Home » Best Bike Stems: Buying Guide

Best Bike Stems: Buying Guide

by Nathan Zachary
best bike stems

The stem of a bike is a basic function. Its primary purpose is to secure the handlebars to the fork steerer. For more information, see our best bike stem buying guide ….

The stem type, material, and dimensions (e.g. length, rise, etc.) play an important role in the fit and handling of a bike. It is therefore crucial to make a choice carefully.

Which MTB stem is best for you?

There are many factors that will determine the right stem for your MTB bike, including the type of stem, materials, and dimensions.

Stem type

Most MTB and road bike stems today are Aheadstem designs. Also known as ‘Aheadset stem or ‘threadless’, this bolts directly onto the fork’s steerer tube. The plug-in quill design is only available on the best hybrid bikes or those that are more expensive.

Stem materials

While aluminium alloy is still the most popular stem material in low to mid-budget stems, carbon fiber models are now available at the top of the market. They appeal mainly to racers on-road as well as off-road.


There are many sizes of stems available, with the most popular being 1 1/8″. Some models can be made to fit older bikes with 1 inch steerers. However, a shim is also possible to make them fit standard stems.

There are a variety of clamp sizes that can be used to accommodate different handlebar diameters. MTB bars typically measure 25.4mm (standard) and 31.8mm OS(oversize). The latter is the most popular because of its strength and stiffness.

MTB stems: In-depth

Length of stem

The length of the stem is a critical consideration when selecting a stem. Road riders choose the stem length based on their bike fit and position. However, off-road riders need to consider the length of the stem as it will affect how the bike handles. A shorter stem will result in a noticeably faster and more responsive handling, which is an advantage when riding technical singletrack or gravity. For example, super-slack DH sleds usually have stubby blocks-style stems around 40mm. XC racers prefer long stems (110-120mm) paired with narrow bars.

A mid-length stem between 60 and 80mm is the best for many riders. These shorter stems are more compatible with modern trail bikes and long-forked hardtails than the steep angles found on XC bikes. It is possible to play around with different stem lengths until you find the one that suits your needs. A difference of just 10mm can make a big difference in singletrack handling and pedalling comfort.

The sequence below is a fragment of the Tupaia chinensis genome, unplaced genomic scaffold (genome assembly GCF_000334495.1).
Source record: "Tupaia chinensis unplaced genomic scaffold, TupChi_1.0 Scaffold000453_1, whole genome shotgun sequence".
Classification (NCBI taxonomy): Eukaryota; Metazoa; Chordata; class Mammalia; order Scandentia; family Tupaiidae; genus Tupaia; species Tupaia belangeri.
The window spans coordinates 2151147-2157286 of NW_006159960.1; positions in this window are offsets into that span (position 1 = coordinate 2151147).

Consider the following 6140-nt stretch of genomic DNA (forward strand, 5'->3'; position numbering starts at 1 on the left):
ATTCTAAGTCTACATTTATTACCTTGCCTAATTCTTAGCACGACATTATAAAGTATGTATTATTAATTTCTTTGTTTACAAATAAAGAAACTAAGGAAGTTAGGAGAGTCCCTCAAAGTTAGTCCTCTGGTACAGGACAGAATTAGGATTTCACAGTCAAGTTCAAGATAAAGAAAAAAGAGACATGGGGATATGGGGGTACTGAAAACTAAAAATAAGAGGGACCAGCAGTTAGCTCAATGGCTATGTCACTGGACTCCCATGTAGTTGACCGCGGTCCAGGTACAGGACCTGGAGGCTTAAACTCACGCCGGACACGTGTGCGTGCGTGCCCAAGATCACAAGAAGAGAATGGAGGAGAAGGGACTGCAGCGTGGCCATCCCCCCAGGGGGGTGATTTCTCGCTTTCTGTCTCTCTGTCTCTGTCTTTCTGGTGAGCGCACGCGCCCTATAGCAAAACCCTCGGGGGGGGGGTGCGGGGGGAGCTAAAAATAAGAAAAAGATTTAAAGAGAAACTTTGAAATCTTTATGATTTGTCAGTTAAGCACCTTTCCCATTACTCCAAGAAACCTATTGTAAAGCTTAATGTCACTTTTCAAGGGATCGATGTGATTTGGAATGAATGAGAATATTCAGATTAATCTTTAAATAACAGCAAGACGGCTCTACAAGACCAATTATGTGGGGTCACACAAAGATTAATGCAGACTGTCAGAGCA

Stem rise

Stem rise is the angle of the stem relative to the fork steerer tub. It affects bike positioning, reach, and reach. For example, a stem that has a zero rise is basically straight. A stem that has a rise 10deg has a angle of 10deg between the handlebar clamp and steerer. A majority of stems have a moderate rise, with 6deg being the most common. However, a stem that has a rise greater than 6deg can be flipped to provide a lower bar position. You may have to play with stem height to get the right balance between pedalling comfort and handling response. However, stem rise is only one method to achieve your ideal cockpit position. Other options include handlebar height and spacers on steerer tubes. There are many other options.

Types Common

Cross-country race

A XC race stem is usually long (100-120mm), flat (zero rise or a small degree elevation) to enable the rider to achieve the best position for racing. To shed more weight, it may be made from carbon fiber.

Trail stem

The typical trail stem is between 60-80mm in length and has a moderate rise (e.g. 6deg for more upright riding and faster steering in technical singletrack. It is easier for riders to transfer their weight onto the back wheel by using a shorter stem when they are descending. Trail stems are usually made from lightweight, strong and stiff aluminium alloy.

Stems downhill